[43]        Graham v. Dillon[16] was a custody dispute.  Prior to trial, the successful parent delivered a "without prejudice" letter setting out a proposal for settlement.  The parent making the offer recovered, following the trial, precisely the relief proposed in the offer to settle.  That parent sought costs in the face of an order that each party bear his or her own costs.  Objection was taken to the admissibility of the letter containing the offer to settle.  The letter was held to be not admissible.  In the absence of a "Calderbank" reservation clause,[17] a without prejudice communication is not admissible.

[44]        To the same effect is Primrose v. Hanlon,[18] also a custody dispute.  The court said, at paragraph 27:

... The weight of authority in this province is that offers to settle, which have not been made the subject of a Calderbank reservation clause and have not been formalized pursuant to the Rules of Court can be given no effect on a costs hearing ...


[authorities omitted].


[45]        It is banal, but I say it anyway:  General principles do not decide concrete cases; but they are the place to start.  And, similar cases should be decided alike.  I do not find any of the previous cases "similar", on their facts, to this case.


[46]        There is no universal referent for the notion of conduct deserving of reproof or rebuke.

[47]        In Mr. McLoughlin's submission, "... the conduct of [the Strata Council] from commencement of this matter demonstrates an arrogant, stubborn effort to take advantage of the

petitioners and to refuse all reasonable resolution of outstanding matters."  Therefore, goes the argument, that conduct is "reprehensible", that is to say, "deserving of reproof or rebuke" by an order that costs be assessed as special costs, or alternatively, increased costs.

[48]        I am not persuaded on a preponderance of the evidence in this case that Mr. McLoughlin has captured an accurate characterization of the conduct of the Strata Council.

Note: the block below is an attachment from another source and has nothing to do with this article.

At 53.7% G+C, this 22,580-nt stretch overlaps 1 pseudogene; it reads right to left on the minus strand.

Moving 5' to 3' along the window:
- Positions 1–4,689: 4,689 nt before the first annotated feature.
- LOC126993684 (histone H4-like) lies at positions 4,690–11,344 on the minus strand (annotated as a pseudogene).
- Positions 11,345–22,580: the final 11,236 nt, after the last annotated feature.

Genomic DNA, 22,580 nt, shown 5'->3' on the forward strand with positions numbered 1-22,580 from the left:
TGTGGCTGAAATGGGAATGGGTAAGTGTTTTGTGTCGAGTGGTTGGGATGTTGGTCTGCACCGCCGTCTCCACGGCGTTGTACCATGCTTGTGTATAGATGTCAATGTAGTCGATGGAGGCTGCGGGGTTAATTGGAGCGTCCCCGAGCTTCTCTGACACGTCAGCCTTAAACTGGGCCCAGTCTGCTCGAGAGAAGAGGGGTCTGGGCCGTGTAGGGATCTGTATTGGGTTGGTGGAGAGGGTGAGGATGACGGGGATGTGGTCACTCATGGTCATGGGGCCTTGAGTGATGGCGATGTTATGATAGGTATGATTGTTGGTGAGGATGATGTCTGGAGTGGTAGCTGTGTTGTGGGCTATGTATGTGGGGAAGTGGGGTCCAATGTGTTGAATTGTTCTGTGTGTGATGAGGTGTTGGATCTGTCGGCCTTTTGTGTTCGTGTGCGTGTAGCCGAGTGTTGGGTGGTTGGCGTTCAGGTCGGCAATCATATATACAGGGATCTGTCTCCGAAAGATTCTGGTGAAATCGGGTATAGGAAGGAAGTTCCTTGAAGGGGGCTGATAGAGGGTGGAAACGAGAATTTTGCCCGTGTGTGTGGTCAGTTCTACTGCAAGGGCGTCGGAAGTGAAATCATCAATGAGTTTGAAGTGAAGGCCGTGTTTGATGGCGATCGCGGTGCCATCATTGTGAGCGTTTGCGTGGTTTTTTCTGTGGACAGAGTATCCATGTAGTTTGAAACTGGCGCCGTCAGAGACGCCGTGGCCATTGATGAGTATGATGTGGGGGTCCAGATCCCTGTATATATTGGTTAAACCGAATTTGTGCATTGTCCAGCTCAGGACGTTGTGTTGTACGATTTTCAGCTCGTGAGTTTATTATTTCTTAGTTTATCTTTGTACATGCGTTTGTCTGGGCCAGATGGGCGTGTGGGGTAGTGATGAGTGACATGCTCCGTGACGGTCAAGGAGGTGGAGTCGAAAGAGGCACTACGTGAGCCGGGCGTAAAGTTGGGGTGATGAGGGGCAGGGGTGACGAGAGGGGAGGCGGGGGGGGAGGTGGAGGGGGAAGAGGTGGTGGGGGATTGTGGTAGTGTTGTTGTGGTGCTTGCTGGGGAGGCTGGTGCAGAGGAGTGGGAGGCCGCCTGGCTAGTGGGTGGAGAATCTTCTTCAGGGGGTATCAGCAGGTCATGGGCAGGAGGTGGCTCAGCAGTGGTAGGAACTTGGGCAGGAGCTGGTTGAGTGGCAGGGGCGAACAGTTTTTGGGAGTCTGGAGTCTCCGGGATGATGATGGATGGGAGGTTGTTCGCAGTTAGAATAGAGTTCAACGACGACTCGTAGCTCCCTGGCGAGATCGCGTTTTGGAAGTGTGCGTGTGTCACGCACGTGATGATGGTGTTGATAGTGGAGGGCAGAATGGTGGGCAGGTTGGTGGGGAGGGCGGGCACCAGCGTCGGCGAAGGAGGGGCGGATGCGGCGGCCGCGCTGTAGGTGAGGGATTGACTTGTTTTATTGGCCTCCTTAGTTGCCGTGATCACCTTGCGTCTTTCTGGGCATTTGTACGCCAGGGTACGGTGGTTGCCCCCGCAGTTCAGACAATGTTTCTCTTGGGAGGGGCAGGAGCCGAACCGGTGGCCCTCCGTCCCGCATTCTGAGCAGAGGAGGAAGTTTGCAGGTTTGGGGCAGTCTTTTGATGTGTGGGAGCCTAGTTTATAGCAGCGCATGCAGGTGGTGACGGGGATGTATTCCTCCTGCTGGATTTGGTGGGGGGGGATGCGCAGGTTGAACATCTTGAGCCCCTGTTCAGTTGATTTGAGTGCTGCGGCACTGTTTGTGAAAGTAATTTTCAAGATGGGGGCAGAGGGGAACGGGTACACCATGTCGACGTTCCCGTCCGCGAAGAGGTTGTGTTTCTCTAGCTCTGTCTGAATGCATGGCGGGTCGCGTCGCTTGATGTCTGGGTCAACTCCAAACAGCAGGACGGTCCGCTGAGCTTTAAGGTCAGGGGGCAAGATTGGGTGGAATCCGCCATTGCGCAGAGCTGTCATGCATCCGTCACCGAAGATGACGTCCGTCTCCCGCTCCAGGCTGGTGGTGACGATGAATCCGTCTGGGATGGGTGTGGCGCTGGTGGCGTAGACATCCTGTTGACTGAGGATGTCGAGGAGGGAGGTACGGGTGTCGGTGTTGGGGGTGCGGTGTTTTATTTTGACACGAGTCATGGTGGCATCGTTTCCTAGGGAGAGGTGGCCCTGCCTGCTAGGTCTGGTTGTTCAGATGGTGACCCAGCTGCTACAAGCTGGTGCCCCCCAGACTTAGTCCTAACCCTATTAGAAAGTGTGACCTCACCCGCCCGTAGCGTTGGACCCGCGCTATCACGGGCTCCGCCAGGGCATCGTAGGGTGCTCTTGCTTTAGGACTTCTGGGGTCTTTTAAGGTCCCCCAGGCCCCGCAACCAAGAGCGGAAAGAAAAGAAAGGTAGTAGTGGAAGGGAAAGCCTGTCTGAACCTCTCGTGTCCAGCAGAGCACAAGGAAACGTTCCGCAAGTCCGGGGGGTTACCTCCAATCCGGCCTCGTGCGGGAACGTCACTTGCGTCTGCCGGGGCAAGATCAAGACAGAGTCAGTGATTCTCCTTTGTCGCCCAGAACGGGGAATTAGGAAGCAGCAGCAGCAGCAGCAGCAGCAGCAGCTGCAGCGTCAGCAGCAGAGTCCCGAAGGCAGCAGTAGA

[49]        I find that this entire proceeding has been burdensome to all of the parties involved.  This may have been the result of an irresistible force encountering an immovable object.  The unrepresented petitioners, apparently, were in pursuit of an informal decision-making process, as contemplated by s. 44 and s. 45 of the Condominium Act.  The Strata Council, represented by counsel, was seeking the expedition of a structured formal proceeding.

[50]        The dispute resolution process did not develop apace.  Several irritants surfaced.  The arbitrator appears to have found herself in the position of organizing matters, and in that capacity made direct contact with each of the parties, in the absence of the other.  As well, the Strata Council's frustration with the delay inherent in the process increased in direct proportion to the duration of the proceedings with no apparent progress toward an expeditious resolution of the several disputes.

[51]        The atmosphere created appears to become acrimonious at times.  The Strata Council's chosen remedies for the delay was, at one stage, an effort to compel the petitioners to retain counsel.  At another stage, the Strata Council made application for an order dismissing the arbitration proceedings, or in the alternative, an order for directions.  That application came on for hearing before this court on 4 November 1999.  The remedy imposed by the court was the provision of directions.  Those directions were given in reasons filed 31 December 1999.  Among other things, those directions prescribed that the arbitration proceedings would continue only if the petitioners continued to be represented by counsel.  Furthermore, it was a direction that the arbitration proceedings must be concluded by 30 April 2000.

[52]        The hearings did convene and were conducted during the month of March 2000.  The award was issued 21 April 2000.  The Strata Council was, essentially, successful.  Among other things, an award of costs was made in the Council's favour.

[53]        The petitioners thereupon initiated the judicial review proceedings.

[54]        The Strata Council filed a lien for the costs awarded in the award of $51,341.09.  There was an indication by the Council of its intent to execute on the award, a position from which it would not resile.  Whereupon the petitioners applied for an order staying any execution, pending the hearing of the judicial review proceedings.  That application was heard 28 June 2000.  While no formal order was made by the court, staying execution proceedings, the court did say that no execution proceedings would be taken by the Strata Council, without leave of the court, and then only on an application if the petitioners failed to set the judicial review proceedings for hearing in the month of September 2000.